XPath visually

XPath visually

0 8440

XPath visually

XPath is one of important keys to understanding of XSLT. And at first time we usually looking for any information (better – places where we can play online) – how to get different values in branch of XML tree. In this article I`ll give you all important information and will show how to work with XPath in samples.

As example we have next source XML:

<?xml version="1.0"?>
<bookstore specialty="novel">
<book style="autobiography">
<author>
<first-name>Joe</first-name>
<last-name>Bob</last-name>
<award>Trenton Literary Review Honorable Mention</award>
</author>
<price>12</price>
</book>
<book style="textbook">
<author>
<first-name>Mary</first-name>
<last-name>Bob</last-name>
<publication>Selected Short Stories of
<first-name>Mary</first-name>
<last-name>Bob</last-name>
</publication>
</author>
<price>55</price>
</book>
<magazine style="glossy" frequency="monthly">
<price>2.50</price>
<subscription price="24" per="year"/>
</magazine>
<book style="novel" id="myfave">
<author>
<first-name>Toni</first-name>
<last-name>Bob</last-name>
<degree from="Trenton U">B.A.</degree>
<degree from="Harvard">Ph.D.</degree>
<award>Pulitzer</award>
<publication>Still in Trenton</publication>
<publication>Trenton Forever</publication>
</author>
<price intl="Canada" exchange="0.7">6.50</price>
<excerpt>
<p>It was a dark and stormy night.</p>
<p>But then all nights in Trenton seem dark and
stormy to someone who has gone through what
<emph>I</emph> have.</p>
<definition-list>
<term>Trenton</term>
<definition>misery</definition>
</definition-list>
</excerpt>
</book>
</bookstore>

This is some bookstore listing

Here are list of rules which we can use in XPath:

  • Different levels in tree separate via / symbol. This example will return array with infos of all authors: bookstore/book/author
  • Access to attributes we can obtain via @ symbol. That example will return us price of magazine subscription: bookstore/magazine/subscription/@price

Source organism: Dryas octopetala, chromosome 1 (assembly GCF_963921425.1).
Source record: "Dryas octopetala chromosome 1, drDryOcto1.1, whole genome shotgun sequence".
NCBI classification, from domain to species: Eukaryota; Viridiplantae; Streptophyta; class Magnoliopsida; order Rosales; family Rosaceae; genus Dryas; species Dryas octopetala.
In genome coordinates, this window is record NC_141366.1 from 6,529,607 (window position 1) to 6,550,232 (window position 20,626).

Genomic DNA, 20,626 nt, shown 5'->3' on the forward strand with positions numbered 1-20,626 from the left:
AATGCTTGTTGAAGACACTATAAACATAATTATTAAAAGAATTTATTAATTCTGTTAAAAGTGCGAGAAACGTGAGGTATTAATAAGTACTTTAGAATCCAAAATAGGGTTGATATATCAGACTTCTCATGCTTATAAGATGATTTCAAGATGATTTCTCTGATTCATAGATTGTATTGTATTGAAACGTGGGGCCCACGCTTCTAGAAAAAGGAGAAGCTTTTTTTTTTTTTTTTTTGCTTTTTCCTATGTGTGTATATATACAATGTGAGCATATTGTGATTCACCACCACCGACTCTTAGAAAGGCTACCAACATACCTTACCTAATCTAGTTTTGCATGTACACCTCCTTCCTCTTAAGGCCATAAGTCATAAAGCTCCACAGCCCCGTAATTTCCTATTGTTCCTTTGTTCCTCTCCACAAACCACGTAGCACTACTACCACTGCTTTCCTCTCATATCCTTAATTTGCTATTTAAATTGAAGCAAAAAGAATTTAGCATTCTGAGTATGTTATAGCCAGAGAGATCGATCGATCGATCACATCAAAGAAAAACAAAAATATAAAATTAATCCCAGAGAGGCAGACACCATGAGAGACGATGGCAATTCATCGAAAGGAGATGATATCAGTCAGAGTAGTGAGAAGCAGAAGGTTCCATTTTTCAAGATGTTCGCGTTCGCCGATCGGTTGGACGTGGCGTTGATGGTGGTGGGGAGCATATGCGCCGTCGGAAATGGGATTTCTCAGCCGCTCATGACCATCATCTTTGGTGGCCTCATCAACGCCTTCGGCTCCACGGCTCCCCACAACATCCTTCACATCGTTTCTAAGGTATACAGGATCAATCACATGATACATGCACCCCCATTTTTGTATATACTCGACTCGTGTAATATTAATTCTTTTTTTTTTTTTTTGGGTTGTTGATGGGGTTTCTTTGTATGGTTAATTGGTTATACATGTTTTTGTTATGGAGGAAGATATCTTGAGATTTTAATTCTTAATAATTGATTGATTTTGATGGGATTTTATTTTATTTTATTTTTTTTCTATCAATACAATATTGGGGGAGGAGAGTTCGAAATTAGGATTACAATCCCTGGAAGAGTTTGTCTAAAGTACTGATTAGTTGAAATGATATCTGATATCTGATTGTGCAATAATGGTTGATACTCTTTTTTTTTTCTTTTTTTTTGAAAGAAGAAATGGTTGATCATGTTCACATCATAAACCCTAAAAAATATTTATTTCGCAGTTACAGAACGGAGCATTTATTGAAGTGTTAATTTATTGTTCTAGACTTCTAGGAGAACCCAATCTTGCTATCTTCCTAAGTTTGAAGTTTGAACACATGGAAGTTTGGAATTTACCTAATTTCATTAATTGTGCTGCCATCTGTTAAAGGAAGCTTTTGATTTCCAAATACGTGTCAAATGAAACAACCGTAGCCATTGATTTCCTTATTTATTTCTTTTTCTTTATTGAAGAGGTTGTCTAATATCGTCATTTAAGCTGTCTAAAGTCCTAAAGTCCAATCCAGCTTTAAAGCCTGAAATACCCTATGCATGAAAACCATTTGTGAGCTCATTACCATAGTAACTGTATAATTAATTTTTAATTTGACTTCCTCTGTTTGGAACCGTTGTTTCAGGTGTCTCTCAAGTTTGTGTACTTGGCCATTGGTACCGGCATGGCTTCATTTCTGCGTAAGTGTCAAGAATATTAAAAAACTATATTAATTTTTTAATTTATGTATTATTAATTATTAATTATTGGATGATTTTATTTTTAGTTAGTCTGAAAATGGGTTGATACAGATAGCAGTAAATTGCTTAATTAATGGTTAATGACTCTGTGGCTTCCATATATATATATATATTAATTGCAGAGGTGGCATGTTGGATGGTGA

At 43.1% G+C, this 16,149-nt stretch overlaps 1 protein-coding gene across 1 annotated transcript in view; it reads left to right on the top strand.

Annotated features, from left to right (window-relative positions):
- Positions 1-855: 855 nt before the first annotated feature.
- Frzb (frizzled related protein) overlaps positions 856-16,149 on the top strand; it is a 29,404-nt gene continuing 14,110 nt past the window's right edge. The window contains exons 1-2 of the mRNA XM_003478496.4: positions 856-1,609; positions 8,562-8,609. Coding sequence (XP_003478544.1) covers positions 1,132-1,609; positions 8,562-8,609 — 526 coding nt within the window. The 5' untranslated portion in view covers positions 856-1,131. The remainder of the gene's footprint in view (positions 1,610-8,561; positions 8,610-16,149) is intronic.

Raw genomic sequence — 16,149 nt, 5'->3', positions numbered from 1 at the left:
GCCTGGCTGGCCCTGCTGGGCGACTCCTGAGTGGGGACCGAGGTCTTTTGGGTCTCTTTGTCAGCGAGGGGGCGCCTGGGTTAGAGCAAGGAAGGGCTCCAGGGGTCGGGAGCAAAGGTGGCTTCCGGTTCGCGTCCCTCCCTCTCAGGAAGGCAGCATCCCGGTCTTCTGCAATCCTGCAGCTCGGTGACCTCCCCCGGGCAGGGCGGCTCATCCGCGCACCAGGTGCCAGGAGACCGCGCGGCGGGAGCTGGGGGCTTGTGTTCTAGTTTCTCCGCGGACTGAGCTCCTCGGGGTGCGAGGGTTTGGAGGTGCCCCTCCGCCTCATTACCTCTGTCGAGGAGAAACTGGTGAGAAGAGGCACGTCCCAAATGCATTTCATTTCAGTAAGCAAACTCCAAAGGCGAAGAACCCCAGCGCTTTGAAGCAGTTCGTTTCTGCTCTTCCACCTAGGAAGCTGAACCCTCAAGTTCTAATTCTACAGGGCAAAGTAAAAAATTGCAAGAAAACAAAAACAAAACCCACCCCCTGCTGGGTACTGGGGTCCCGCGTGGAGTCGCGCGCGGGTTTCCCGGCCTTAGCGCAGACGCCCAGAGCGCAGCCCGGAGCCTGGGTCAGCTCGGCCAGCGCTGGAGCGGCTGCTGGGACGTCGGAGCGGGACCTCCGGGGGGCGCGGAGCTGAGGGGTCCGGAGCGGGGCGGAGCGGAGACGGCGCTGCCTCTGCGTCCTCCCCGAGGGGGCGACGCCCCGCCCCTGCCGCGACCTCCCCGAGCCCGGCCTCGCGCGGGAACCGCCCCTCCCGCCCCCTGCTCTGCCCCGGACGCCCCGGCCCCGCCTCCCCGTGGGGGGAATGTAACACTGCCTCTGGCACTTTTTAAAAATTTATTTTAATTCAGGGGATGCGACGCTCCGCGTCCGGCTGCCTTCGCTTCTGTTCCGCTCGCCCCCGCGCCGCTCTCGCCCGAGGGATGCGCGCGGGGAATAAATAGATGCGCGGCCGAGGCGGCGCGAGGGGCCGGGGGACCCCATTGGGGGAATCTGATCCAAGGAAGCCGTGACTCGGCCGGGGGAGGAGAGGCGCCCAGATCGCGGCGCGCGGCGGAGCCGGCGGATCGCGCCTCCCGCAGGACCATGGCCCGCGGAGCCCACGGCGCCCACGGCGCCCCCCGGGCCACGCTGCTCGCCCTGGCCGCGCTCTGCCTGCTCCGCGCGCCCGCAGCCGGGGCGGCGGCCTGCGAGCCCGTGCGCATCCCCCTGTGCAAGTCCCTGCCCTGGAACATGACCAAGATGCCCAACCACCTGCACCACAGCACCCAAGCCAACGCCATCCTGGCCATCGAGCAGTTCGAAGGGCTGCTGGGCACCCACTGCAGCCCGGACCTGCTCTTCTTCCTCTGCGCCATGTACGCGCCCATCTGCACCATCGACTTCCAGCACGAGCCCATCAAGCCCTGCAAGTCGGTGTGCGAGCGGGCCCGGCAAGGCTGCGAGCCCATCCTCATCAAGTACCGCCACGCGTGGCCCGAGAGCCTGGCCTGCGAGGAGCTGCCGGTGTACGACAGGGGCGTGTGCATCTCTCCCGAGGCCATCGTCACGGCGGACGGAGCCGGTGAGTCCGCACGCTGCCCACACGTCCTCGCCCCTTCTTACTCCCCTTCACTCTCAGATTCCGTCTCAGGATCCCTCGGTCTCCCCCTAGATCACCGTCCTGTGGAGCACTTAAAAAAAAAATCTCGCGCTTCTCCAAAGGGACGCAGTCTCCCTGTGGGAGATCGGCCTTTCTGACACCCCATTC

• Inside [] we can use number value to tell which (by order) element will need to receive. This example will return us price of second book: bookstore/book[2]/price
  • Also, we can use subpaths in [] and use this as check, are necessary elements present in our tree or not. Example – get all books with style=novel: bookstore/book[@style="novel"]
  • Another example – get all books with excerpts: bookstore/book[excerpt]
  • Another example – get all books if author have any awards: bookstore/book[author[award]]
  • Or – get all authors who have any awards: bookstore/book/author[award]
  • Or we can add some logic – get all books if author Don`t have awards: bookstore/book[author[not(award)]]
  • And last sample – get all books with price from 10 and 20: bookstore/book[price < 20 and price > 10]

Interesting, isn`t it? Now, how we can use that. In first sample – we will store some defined value into variable:

<xsl:variable name="magSubPrice" select="bookstore/magazine/subscription/@price"/>

Now we will walk through array of located elements:

<xsl:for-each select="bookstore/book/author">
// do some actions with authors
</xsl:for-each>

And, here are one interesting service: http://xpath.me/ – where you will able to play with all our samples online. It will allow you to feel all this by self. Very nice and easy service.


Conclusion

I hope that today’s article will very useful for your projects. Will glad if this will help you in your work. Good luck!


NO COMMENTS

Leave a Reply